The Financial Stability Report has cautioned banks against loaning to highly leveraged corporates and said that default by just top three borrowers can result in 13 per cent losses.
The report also noted the contribution of large borrowers to the total bad loans and restructured accounts, which crossed 11.3 per cent of the system, is a whopping 87 per cent as of September quarter, up from 78.2 per cent a year ago.
“Corporate sector vulnerabilities and the impact of their weak balance sheets on the financial system need closer monitoring,” Reserve Bank Governor Raghuram Rajan, who is also the Financial Stability and Development Council Chairman said in the foreword to the report.
The report, which was released yesterday, has analysed the current trends in debt servicing capacity and leverage of weak companies till the September quarter using a select sample of 2,368 non-government non-finance (NGNF) listed companies.
The report identified engineering, steel and cement companies as the biggest worry areas.
The analysis shows 4,635 (23.8 per cent) public limited companies and 61,557 (24.1 per cent) private limited companies are weak. Their debt to equity ratio declined from 3 in 2012-13 to 2.2 in 2013-14 in the case of public limited companies and to 1.4 from 1.5 in the case of private limited companies.
The proportion of bank borrowings in total borrowings was about 49 per cent for public limited companies and 43 per cent for private limited companies. The share of bank borrowings of the weak public limited companies constituted 32.1 per cent of total bank borrowings of the group.
Similarly, the report noted that the share of bank borrowings of weak private limited companies out of total bank borrowings of all private limited companies stood at 32.5 per cent in 2013-14.
In case of public limited companies, the share of bank borrowings of leveraged weak companies in total bank borrowings was 22.6 per cent and for private limited companies this was 22.8 per cent.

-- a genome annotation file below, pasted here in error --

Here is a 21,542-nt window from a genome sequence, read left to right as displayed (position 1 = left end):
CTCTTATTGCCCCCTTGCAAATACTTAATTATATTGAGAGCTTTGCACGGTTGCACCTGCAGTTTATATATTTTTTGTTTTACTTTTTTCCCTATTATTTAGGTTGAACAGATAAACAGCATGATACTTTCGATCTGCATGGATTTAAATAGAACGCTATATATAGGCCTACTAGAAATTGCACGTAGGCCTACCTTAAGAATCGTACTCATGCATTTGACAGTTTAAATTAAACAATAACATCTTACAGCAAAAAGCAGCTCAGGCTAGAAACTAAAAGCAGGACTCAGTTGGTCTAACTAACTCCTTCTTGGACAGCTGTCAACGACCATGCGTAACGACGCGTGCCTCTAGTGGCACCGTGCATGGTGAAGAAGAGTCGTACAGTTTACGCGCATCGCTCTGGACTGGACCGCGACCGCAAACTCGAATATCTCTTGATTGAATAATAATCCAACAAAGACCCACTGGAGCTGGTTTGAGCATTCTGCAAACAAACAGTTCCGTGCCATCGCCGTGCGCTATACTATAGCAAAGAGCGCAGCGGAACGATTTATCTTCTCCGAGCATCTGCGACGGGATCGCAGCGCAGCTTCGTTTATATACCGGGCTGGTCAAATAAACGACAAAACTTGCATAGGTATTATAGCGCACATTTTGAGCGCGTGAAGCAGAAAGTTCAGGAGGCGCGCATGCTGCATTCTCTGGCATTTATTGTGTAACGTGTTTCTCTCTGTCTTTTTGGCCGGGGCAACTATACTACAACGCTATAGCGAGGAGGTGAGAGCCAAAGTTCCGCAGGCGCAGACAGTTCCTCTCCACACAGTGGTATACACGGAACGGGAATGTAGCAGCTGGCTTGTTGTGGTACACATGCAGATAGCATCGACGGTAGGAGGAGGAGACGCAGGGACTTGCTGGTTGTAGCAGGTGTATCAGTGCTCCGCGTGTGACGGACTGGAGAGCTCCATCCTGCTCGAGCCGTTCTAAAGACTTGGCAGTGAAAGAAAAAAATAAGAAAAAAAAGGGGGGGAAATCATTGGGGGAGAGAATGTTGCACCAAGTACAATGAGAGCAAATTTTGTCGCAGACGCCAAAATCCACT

In case default by weak NGNF companies could be about 10.4 per cent of total bank credit, while it could be about 7.3 per cent in case of assumed default by leveraged weak NGNF firms.
The credit extended by scheduled commercial banks to all NGNF companies was about 32.4 per cent of total bank credit as at end March 2014.
However, a portion of bank credit to these companies could already be a part of the existing stressed advances (non-performing advances or restructured standard advances) of banks, it said.
According to the report, the gross non-performing advances of banks rose to 5.1 per cent as of the September quarter from 4.6 per cent in March 2015.
Banks’ net NPAs as a percentage of the total net advances increased to 2.8 per cent as of September from 2.5 per cent in March.
“While adverse economic conditions and other factors related to certain specific sectors played a key role in asset quality deterioration, one of the possible inferences could be that banks extended disproportionately high levels of credit to corporate entities / promoters who had much less ‘skin in the game’ during the boom period,” the report said.